- 76 Views
- Uploaded on
- Presentation posted in: General

Chapter 10

Download Policy: Content on the Website is provided to you AS IS for your information and personal use and may not be sold / licensed / shared on other websites without getting consent from its author.While downloading, if for some reason you are not able to download a presentation, the publisher may have deleted the file from their server.

- - - - - - - - - - - - - - - - - - - - - - - - - - E N D - - - - - - - - - - - - - - - - - - - - - - - - - -

Chapter 10

Sinusoidally Driven Oscillations

- How do the characteristic frequencies generated in one object (say a piano string) excite vibrations in another object (say a sounding board)?

- If the board is a door, then the natural frequency is around 0.4 Hz.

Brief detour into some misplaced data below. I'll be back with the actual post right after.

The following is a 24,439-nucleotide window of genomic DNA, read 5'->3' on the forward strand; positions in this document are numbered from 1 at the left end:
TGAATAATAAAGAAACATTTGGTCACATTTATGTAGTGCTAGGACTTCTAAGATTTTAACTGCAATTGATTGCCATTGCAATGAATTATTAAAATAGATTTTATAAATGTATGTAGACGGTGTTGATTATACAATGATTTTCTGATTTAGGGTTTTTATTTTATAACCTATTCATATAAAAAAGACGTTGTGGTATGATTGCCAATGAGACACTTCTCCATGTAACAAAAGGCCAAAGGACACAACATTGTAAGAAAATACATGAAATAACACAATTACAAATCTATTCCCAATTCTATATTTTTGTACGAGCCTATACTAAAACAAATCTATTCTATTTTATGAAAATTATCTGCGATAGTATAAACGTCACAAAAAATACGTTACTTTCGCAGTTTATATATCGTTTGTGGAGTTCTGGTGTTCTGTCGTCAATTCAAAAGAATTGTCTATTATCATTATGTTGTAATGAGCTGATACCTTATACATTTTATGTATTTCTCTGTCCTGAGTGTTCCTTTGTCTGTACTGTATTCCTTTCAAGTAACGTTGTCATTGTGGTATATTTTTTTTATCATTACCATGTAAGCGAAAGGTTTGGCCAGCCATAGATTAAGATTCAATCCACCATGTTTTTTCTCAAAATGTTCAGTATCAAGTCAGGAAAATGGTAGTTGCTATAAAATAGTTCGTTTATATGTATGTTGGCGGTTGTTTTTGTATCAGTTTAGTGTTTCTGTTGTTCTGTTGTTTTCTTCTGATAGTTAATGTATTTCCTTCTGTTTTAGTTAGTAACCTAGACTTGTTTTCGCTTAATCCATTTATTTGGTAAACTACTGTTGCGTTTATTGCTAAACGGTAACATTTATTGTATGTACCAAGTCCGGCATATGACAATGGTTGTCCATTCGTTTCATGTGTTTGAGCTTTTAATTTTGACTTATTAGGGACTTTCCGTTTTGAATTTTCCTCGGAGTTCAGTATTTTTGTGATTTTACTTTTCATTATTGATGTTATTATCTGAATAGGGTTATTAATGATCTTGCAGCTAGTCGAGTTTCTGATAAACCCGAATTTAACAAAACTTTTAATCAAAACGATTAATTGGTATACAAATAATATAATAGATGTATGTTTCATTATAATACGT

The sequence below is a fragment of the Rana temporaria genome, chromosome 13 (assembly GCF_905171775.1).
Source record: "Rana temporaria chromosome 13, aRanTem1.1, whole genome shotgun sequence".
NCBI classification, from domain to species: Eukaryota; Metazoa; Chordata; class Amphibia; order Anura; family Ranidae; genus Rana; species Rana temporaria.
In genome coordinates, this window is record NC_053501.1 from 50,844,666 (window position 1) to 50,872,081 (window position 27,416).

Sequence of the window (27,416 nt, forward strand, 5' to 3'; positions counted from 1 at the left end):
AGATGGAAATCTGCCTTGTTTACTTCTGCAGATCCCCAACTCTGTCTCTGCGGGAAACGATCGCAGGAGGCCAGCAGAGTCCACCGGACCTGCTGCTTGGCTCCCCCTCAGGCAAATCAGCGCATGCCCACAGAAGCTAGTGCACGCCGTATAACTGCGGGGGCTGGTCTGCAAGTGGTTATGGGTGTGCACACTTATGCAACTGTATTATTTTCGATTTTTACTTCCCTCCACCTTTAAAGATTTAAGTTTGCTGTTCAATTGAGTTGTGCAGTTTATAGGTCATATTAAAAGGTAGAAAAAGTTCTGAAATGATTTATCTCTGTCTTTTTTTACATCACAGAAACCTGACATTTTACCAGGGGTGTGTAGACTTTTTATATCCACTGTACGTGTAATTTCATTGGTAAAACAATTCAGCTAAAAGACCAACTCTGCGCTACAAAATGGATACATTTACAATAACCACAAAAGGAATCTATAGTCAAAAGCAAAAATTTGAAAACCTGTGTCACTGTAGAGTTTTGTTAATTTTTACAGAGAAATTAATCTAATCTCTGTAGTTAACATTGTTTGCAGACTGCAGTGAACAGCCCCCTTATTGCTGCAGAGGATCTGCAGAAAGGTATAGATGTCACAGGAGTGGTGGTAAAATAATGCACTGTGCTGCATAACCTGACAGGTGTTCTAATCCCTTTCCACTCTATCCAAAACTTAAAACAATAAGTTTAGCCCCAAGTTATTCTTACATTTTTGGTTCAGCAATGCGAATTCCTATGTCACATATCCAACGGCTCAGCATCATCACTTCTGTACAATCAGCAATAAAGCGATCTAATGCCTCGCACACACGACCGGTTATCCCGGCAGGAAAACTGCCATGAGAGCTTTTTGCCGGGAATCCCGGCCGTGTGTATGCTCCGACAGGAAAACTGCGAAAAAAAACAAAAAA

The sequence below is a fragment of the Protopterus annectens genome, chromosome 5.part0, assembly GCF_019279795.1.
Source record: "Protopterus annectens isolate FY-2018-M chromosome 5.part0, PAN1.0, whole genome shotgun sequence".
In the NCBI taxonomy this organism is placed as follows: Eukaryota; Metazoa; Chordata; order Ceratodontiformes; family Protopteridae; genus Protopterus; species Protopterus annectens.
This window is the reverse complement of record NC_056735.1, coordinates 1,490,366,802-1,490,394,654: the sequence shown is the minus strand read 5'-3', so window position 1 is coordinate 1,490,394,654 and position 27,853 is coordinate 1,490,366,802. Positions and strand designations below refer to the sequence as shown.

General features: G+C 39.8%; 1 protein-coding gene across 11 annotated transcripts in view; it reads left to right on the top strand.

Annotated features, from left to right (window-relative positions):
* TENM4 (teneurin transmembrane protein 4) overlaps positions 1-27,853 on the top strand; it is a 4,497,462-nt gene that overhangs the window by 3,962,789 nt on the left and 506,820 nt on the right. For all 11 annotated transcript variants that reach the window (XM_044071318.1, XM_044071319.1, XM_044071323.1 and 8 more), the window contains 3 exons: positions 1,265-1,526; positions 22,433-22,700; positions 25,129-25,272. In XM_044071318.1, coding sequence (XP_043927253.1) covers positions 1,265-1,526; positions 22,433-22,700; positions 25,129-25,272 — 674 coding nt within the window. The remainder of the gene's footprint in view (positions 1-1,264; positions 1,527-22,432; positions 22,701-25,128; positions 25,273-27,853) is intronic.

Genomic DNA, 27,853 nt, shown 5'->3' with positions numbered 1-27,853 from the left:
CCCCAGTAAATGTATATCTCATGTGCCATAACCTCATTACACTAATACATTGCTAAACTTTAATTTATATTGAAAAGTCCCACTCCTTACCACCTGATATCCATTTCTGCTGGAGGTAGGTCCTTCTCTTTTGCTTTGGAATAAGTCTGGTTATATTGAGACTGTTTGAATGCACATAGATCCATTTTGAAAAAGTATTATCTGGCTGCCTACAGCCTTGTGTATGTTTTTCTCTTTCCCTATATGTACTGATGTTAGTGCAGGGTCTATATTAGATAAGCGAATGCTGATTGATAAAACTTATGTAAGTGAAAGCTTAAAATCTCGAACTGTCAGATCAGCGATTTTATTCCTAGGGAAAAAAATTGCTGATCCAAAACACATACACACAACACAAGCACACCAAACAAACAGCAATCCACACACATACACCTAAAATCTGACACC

- If the system is driven at 0.4 Hz, large amplitudes result.
- Smaller amplitudes result for driver frequency different from 0.4 Hz.

- The door starts with complex motions (transient) that settle down to sinusoidal, no matter the motor rate.
- The final frequency is always the driving frequency of the motor (w).
- The amplitude of the oscillations depends on how far from the natural frequency the motor is.

Natural Frequency

- Motor frequency is far below the natural frequency (w << wo) door moves almost in step with motor.
- Door moves toward motor when bands are stretched most.

- Door lags behind the motor.

- Door lags by one quarter cycle.

- Door lags by one-half cycle.

w/wo

Door Lags

<< 1

0

< 1